Yes, it's such a fun read and enjoyable to listen to while I'm driving or working around the house....even while I'm at my sewing machine doing a bit of quilting myself. Having young children, it's also gentle on the ears with no swearing or inappropriate content that I wouldn't want them listening to.
I can't think of any
The whole book is great, but I really did like when Sylvia and her sister in law saw each other for the first time after all those years and how Sara kept it a secret to get them together and talk...and to look out for her friends the way she did.
It made me laugh and smile many times. What a fun and inspirational book about friends and family....and quilting.
This is a great book and highly recommend if you want an easy listening good story without worrying about inappropriate things being said around children. It's a good lesson on family and forgiving as well.
I enjoyed the characters and how learning to quilt was explained. For myself I quilt and found I wanted to be more knowledgable in the history of quilting after reading this book.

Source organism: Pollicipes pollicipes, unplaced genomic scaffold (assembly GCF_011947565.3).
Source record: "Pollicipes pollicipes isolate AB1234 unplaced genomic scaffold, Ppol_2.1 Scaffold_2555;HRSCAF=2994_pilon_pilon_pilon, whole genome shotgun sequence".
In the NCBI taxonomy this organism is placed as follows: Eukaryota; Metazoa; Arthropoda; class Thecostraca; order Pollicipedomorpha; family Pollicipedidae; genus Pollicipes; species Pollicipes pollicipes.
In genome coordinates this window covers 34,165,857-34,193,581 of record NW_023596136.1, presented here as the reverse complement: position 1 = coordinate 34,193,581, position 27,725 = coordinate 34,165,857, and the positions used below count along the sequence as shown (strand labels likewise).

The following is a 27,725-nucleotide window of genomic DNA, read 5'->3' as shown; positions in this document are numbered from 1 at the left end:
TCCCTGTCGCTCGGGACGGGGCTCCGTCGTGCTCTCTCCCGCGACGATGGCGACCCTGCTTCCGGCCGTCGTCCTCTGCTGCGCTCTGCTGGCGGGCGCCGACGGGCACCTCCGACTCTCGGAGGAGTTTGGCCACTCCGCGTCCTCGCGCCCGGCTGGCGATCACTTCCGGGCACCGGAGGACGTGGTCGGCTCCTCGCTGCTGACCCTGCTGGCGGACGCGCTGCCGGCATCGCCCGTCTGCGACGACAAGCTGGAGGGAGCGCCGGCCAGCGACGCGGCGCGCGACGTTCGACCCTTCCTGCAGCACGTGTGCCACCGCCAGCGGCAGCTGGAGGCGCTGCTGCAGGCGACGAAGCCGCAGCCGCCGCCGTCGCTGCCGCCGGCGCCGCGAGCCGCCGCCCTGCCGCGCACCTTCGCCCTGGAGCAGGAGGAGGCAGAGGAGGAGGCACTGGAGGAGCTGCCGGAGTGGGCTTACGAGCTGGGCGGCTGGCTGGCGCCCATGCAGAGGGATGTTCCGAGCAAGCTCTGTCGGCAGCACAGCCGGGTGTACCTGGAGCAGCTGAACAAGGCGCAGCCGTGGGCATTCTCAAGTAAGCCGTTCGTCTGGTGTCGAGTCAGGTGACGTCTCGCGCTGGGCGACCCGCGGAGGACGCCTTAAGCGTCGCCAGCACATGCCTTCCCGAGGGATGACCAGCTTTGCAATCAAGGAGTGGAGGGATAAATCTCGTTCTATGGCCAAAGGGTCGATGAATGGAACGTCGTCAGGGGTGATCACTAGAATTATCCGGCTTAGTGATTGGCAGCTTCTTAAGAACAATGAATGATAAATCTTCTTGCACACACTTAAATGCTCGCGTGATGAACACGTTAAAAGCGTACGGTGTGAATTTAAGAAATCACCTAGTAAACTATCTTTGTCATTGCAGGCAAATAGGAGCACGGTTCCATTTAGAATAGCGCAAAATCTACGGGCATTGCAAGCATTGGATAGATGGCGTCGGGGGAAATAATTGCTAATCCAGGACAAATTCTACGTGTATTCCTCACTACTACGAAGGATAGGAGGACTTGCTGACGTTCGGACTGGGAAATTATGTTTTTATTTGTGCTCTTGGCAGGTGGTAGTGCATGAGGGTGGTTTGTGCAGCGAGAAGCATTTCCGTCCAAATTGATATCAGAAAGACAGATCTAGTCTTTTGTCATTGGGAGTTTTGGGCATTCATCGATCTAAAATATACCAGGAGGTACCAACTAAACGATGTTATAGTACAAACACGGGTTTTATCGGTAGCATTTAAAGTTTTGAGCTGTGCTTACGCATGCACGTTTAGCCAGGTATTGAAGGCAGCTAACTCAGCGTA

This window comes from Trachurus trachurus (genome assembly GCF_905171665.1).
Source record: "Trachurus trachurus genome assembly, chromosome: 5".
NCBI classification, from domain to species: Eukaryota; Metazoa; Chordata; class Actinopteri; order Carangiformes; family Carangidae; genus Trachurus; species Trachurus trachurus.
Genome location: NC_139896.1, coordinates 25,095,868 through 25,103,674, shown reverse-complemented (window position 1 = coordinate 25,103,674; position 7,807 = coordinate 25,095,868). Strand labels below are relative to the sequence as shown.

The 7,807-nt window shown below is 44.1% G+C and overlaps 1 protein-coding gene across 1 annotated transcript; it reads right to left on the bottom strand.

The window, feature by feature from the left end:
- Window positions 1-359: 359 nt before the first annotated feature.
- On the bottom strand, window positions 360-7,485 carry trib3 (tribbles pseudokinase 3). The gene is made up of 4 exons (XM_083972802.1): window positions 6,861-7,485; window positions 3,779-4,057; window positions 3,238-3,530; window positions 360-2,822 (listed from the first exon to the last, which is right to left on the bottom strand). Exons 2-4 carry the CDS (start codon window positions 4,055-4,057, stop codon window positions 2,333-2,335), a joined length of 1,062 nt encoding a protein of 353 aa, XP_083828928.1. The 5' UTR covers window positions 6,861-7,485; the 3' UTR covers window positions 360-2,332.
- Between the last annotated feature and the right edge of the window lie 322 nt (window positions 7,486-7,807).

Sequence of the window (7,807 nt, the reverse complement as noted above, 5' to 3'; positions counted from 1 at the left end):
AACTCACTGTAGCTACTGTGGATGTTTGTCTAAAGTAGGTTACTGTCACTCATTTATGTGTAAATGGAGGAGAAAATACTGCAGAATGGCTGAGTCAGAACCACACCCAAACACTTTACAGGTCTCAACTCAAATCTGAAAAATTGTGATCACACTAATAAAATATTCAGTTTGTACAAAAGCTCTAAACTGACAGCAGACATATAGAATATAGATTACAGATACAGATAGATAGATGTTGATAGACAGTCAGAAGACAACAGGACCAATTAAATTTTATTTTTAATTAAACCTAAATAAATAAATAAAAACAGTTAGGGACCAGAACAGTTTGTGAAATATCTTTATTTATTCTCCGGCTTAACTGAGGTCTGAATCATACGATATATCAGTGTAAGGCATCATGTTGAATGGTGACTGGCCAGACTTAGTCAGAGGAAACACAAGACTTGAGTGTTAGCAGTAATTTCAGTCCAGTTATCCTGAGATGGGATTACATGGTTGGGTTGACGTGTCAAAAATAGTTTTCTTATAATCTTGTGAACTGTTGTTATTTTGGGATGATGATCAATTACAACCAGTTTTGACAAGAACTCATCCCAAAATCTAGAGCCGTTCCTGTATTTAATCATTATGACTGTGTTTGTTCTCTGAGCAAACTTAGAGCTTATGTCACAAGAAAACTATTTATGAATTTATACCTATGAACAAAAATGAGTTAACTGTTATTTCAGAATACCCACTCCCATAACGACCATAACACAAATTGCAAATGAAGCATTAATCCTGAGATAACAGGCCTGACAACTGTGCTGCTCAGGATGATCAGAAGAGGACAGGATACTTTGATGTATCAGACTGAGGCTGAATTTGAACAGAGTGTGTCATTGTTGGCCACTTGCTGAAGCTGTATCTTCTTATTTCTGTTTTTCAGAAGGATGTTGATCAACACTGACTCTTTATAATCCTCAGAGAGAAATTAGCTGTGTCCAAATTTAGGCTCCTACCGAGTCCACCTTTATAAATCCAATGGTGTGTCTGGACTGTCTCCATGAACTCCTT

Looking forward to #2.
Characters reveal that they could have done things differently. Having choices.
Voice tones, how Sylvia was crabby in the beginning. Sarah was always talking, saying too much.
This is a nice, relaxing read. Conflicts aren't too intense and the storyline is sweet. I enjoyed the narrator. Her voice was versatile as she changed between older and younger characters.
First book from this author and won't be my last. Not a racy story, just a down home, folksy story with warmth and human element. I enjoyed her vivid descriptions.
Very clean and easy to listen, a gentle book.
What fun to listen to a story about quilters while quilting. The bits and pieces of quilting lore bring more meaning to your own quilts.
This was a great read! Loved the characters, the splash of quilting technique and unraveling of the story. I couldn't get to the end fast enough!
The old womens' stories that tied the book together.
I do not like one reader trying to change to meet all the characters voices. I did like her enthusiasm.
The memories of a quilting Lady.
This series seems to start slowly, then builds.
Haven't read the print edition but I worked on a quilt top while reading the audio version. Love this aspect of audio book reading.
Sylvia Compson. She was very believable and related very human emotion in her stories. She was a well written character with depth and personality.
My favorite scene was when Sylvia and Agnes met again as sisters.
The book encouraged me as a novice quilter to try different techniques and continue with the Elm Creek series.